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To my original design’s credit, parts of the garden are looking great this year despite my every attempt to completely neglect it. The sunny woodland patch look I was going for on one side of the garden? Well, that vision has been realized… and then some. Yarrow flowers bend down to the sidewalk, their hot pink flowers full of bees. Salvia spikes have reseeded in several colors, scenting the sidewalk in their sage-y smell. The left side of the garden has grown big and unruly – and as my neighbor kindly put it – it’s got that cagey wild vibe going.

So, basically it’s exactly like my hair these days. Thanks, July heat and humidity.

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The right side of the garden – the side nearest the stoop – is equally as wild and out of control. The acid green creeping jenny has started to drip down the bricks. All the various sedum I planted have exploded in crazy textures – and they’re threatening to take over the entire garden. The sweet baby lavender plants have grown into massive overbearing clumps with purple fronds covering half the steps. And don’t even get me started on the oregano. I’ve already cut it back twice this year. The only thing not doing well on this side of the garden is the thyme. All the other plants are so humongous, the poor thyme can’t catch a break and get enough sunlight to survive. Tough luck, thyme. Natural selection is real.

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The other day, I came home after work and realized I was locked out of the house. I had a set of keys, but I couldn’t unlock the deadbolt. So to make good use of the time I spent waiting for Zach to get home, I decided to do a little work weeding, which gave me some excess time to spend thinking about the garden. See, while the garden has just happened to (unintentionally) grow to look (intentionally) wild on either side and is kind of beautiful, the whole middle section is balding. Once I got done weeding, the whole middle section was down to the bare dirt.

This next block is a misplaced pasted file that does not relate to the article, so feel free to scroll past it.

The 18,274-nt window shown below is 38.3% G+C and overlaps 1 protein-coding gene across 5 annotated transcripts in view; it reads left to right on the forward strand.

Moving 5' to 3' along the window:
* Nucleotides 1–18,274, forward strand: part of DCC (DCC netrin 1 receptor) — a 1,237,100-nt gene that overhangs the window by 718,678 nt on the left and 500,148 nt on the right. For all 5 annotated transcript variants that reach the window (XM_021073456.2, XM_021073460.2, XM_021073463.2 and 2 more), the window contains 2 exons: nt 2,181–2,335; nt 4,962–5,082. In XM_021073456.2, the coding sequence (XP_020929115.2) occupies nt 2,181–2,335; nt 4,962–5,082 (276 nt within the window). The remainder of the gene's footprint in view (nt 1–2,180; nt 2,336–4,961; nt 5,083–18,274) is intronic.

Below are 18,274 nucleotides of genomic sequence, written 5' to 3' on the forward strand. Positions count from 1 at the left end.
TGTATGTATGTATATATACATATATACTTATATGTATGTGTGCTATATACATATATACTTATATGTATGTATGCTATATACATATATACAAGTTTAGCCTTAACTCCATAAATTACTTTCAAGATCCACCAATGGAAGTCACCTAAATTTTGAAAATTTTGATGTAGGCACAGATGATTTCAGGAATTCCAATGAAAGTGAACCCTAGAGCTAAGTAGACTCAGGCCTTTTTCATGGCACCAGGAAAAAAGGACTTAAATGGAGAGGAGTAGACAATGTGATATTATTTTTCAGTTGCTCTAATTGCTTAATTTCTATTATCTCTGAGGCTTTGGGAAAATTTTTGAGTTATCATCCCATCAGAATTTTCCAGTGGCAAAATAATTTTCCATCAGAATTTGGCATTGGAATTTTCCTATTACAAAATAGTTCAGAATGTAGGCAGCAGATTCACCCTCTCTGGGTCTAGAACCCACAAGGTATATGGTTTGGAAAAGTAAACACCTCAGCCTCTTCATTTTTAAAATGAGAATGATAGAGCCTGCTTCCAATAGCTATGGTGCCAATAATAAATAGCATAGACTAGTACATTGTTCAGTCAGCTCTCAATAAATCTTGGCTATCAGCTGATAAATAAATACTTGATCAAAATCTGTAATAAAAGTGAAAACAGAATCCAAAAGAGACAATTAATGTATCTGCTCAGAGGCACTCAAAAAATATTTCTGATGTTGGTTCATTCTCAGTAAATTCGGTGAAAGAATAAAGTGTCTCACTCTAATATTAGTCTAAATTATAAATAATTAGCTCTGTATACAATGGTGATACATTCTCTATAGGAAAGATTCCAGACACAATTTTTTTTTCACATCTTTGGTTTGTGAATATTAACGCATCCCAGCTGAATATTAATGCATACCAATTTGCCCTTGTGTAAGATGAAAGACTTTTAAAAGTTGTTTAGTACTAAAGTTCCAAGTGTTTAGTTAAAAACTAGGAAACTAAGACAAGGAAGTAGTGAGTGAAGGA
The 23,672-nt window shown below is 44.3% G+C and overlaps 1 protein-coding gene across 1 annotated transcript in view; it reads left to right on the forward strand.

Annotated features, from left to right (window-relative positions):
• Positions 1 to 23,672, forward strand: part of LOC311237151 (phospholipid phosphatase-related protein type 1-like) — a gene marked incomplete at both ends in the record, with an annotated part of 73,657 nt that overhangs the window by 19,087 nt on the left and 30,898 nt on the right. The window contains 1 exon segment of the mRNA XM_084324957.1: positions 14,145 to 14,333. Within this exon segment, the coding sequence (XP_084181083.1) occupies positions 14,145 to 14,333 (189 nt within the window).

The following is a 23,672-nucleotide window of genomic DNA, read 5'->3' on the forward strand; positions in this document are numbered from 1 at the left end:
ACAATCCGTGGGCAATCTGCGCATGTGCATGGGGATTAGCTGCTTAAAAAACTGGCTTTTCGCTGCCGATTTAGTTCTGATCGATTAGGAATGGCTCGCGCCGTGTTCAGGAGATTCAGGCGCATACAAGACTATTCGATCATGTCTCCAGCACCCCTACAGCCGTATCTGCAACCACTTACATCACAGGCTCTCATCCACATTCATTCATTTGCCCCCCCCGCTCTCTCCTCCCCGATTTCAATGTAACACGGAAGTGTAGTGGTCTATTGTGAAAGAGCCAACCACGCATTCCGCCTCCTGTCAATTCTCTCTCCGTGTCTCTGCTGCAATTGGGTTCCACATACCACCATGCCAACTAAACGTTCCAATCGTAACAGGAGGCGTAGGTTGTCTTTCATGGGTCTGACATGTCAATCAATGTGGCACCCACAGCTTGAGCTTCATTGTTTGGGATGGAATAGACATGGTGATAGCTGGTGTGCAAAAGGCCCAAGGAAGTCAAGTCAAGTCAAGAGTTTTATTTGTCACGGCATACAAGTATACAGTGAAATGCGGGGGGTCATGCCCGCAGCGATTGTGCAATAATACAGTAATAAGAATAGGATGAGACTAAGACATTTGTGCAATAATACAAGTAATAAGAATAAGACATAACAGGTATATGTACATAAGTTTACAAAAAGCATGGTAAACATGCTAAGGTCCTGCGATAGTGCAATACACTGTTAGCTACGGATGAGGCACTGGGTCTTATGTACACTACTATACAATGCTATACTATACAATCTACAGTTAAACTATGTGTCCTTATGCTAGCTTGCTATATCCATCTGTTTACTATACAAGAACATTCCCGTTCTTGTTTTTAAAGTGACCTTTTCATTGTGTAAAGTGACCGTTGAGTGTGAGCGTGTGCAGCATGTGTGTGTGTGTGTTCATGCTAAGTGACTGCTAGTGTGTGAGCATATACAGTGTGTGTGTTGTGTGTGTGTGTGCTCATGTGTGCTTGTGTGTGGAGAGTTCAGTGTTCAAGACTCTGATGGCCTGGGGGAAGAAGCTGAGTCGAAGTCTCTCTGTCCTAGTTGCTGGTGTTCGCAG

My garden has male pattern baldness.

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A little story on how the baldness came to be: over the last couple of years, I became irritated with the random giant chrysanthemums that used to be in center of the garden. Planted by the previous owner of the house, I gather that their original purpose was to cover up the stump of a big weed-tree that used to sit square in the center of the garden. From what I hear in talking with the neighbors, the thing was massive and reached the second floor of the house. ANYWAY. I know that gardening is supposed to be meditative and a demonstration of patience and all that shiz, but I just ripped those chrysanthemums out in cold blood.

As a result, the garden looks a bit silly and I cringe just a little every time I step out the front door. The empty space makes no visual sense, and it’s yet another friendly reminder of my inability to fully complete projects. We’re finally having someone come take a look at the stump this week, so my hope is that we’ll be able to get it removed and get on with our lives.

I just want to get it planted and looking halfway decent again, so I can concentrate on other ongoing house projects these days. Really trying to stay positive and use it as motivation. Time to shop for new plants!

P.S. All images in the post were shot on iPhone and edited with the new VSCO CAM app! I’m in love! Have you downloaded it yet?